Three case-study examples follow that illustrate AUMA actuators' work supporting fieldbus solutions for tank farm operators. The first confirms how the challenges of an upgrade requirement have been met, the second illustrates how the actuator supplier has supported a farm extension and finally, work at a new farm is detailed.

- BP Refinery, Rotterdam. Within the framework of an efficiency enhancement program, fluid flows were to be optimised within an existing infrastructure at BP Refinery Rotterdam. To this end, not only 1000 actuators were replaced but the complete DCS was renewed. The demand on short response times, without impairing communication safety, was the main issue of efficiency enhancement that had to be addressed. The project plan defined a Yokogawa DCS and Profibus DP as standard. In addition, it was required that the DCS could request actuator status information. BP's brief was met by an innovative solution from AUMA that included a projection of the complete communication structure between DCS and actuators.

- Bio Bio refinery, Chile: At the Bio Bio refinery in Chile, AUMA supported the integration of new plant components into the existing host system, discharging additional data from the DCS that extended beyond normal operational requirements. AUMA's solution included the supply of over 250 new actuators and five master stations to link the new refinery facilities. The master station developed by the actuator manufacturer, designed to commission and operate actuators, works with open fieldbus protocols in both directions ie towards the field and the host level. In this application, the master station is working as data concentrator processing the actuator signals and only sending the most important feedback signals to the DCS. All events are recorded and diagnostic information is saved and, as required, the data can be accessed. If an actuator's controls need to be replaced, the master station develops and maintains communication with the new device. In this example, data reliability is achieved by a redundant Modbus RTU loop: if the loop is interrupted at one point, for example, by a loose or broken cable, the master station treats both loop segments as fieldbus line structures and all actuators can still be addressed. The Modbus loop allows the coverage of ranges using conventional copper cables, achieving distances which are normally achieved by fibre optic cables.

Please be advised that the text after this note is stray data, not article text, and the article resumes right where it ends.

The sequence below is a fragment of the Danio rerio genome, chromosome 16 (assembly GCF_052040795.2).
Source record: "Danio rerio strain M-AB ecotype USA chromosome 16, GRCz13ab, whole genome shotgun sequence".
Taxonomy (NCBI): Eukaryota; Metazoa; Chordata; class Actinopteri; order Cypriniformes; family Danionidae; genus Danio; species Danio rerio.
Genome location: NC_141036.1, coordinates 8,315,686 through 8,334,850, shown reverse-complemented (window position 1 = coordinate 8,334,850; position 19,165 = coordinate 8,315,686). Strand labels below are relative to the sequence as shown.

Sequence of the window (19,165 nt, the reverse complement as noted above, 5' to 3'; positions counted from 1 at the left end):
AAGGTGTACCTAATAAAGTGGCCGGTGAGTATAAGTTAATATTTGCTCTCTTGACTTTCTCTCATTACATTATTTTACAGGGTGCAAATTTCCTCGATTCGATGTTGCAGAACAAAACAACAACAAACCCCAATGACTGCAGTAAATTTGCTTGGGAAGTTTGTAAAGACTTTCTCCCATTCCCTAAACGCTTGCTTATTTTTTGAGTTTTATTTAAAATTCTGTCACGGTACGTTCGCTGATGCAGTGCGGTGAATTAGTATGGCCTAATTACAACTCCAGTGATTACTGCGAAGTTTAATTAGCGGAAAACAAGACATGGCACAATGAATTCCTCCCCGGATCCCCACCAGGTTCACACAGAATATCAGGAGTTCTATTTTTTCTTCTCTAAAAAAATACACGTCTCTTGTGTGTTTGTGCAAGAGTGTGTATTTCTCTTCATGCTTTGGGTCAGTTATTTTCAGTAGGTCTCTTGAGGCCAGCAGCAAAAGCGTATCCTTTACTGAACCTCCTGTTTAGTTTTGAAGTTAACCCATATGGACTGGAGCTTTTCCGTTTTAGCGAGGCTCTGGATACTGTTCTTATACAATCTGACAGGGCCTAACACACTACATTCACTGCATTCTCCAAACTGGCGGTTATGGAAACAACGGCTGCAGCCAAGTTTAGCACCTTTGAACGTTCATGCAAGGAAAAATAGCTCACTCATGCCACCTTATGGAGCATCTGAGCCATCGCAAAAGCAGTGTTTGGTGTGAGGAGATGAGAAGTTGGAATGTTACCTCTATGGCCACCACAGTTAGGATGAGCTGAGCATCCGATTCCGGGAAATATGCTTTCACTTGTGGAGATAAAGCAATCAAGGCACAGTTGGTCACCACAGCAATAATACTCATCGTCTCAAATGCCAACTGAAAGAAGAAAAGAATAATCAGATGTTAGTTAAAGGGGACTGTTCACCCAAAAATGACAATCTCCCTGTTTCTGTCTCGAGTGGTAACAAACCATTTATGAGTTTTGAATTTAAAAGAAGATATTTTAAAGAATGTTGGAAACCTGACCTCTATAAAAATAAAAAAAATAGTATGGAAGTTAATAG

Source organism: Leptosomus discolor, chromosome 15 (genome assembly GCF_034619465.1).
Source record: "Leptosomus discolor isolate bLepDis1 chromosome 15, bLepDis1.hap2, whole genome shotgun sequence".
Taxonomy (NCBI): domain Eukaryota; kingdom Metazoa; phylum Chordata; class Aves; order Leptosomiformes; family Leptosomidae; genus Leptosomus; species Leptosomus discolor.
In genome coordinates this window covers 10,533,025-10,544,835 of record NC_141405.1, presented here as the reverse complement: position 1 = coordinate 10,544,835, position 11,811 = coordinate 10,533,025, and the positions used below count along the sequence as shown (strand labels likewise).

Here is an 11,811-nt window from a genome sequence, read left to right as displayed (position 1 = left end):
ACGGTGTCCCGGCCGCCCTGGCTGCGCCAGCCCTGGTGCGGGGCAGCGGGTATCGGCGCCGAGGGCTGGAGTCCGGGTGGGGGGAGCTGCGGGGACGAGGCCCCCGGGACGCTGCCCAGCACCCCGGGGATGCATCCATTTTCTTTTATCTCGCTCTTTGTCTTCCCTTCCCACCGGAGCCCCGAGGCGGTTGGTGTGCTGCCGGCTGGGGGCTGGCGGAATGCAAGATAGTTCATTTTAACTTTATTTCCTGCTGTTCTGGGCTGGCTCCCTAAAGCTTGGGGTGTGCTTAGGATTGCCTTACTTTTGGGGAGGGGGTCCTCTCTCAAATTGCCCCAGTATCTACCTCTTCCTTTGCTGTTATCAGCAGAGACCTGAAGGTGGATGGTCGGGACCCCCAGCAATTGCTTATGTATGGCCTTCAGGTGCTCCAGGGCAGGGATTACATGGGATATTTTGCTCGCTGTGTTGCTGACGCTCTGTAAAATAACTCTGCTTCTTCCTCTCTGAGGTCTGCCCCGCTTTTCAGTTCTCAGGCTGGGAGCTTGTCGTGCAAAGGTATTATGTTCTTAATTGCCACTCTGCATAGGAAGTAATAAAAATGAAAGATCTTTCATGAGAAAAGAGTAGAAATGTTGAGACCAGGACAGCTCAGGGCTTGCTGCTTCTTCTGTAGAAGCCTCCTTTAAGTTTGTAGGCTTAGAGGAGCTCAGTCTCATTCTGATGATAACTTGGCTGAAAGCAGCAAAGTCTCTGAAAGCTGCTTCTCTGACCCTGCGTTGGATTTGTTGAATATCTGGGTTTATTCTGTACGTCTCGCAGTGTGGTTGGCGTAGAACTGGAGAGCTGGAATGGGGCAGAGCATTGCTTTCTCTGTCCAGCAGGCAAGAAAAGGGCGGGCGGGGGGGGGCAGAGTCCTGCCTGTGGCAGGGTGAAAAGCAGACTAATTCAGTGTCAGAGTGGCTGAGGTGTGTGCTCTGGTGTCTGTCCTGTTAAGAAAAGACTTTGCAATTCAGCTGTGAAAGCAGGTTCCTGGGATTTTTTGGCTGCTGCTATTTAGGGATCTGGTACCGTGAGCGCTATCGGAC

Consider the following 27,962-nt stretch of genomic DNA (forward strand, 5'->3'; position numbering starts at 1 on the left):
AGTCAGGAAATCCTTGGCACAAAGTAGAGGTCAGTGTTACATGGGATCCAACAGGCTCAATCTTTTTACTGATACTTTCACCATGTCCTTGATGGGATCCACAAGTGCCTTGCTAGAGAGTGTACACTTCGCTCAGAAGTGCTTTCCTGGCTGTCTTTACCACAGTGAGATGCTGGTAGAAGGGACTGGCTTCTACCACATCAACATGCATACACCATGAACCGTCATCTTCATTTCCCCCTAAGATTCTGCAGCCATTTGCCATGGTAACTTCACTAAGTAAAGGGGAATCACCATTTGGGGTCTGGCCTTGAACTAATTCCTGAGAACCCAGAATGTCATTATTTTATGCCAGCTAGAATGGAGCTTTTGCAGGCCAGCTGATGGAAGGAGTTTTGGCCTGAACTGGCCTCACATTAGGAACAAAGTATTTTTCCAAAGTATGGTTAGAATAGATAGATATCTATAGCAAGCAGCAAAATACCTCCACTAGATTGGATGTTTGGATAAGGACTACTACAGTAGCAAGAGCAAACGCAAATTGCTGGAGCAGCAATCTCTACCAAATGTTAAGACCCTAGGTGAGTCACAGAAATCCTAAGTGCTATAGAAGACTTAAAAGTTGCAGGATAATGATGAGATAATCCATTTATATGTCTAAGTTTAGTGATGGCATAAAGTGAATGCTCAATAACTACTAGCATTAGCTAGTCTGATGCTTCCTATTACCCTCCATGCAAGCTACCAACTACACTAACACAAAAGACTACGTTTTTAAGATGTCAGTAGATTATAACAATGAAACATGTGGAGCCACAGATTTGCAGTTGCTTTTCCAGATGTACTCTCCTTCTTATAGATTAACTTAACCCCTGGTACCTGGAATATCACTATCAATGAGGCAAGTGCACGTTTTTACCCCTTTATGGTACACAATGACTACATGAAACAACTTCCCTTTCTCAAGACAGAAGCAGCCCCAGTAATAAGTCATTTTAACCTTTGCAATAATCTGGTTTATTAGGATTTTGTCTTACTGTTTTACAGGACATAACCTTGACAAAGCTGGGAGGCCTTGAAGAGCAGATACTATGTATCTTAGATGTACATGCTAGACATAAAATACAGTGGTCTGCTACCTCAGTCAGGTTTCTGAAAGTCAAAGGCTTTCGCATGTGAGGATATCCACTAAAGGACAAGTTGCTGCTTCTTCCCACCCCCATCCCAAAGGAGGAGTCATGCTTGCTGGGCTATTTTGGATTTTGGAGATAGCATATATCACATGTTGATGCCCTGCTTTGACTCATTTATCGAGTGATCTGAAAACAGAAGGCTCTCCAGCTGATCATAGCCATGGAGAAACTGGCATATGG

- GALP oil tank farm, Lisbon, Portugal: For automating the GALP oil tank farm, a particularly sophisticated concept was required due to the prerequisites of the plant user. In principle, the requirements were similar to the procedure for the Bio Bio refinery, previously described. Additionally, all components and consequently the master stations participating in the communication process had to be provided in redundant versions. Therefore, the master stations were required to not merely manage the redundant channels to the actuators and the DCS but, in addition, they all needed to synchronise. Moreover, an additional emergency PLC per segment was installed for emergency operation; this PLC is used to control the actuators via conventional parallel communication.

For the actuators this means that they are equipped with both a fieldbus and a parallel interface. Additionally, clear rules were defined regarding which operation commands have to be executed and by which interface.

Confidence in fieldbus technology has been confirmed by tank farm operators around the globe, as detailed in the case-studies cited in this report

Flexibility and innovation are essential for the successful actuator supplier: there is no standard solution and the role of today's actuator manufacture extends beyond merely the manufacturer and sale of actuators.

The holistic approach required to adequately support operators in the tank farm sector encompasses addressing the demands of communication safety, DCS requirements and fieldbus technology.

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Michael Herbstrittis an electronic engineer and technical author with AUMA Riester GmbH & Co, Muellheim Germany. www.auma.com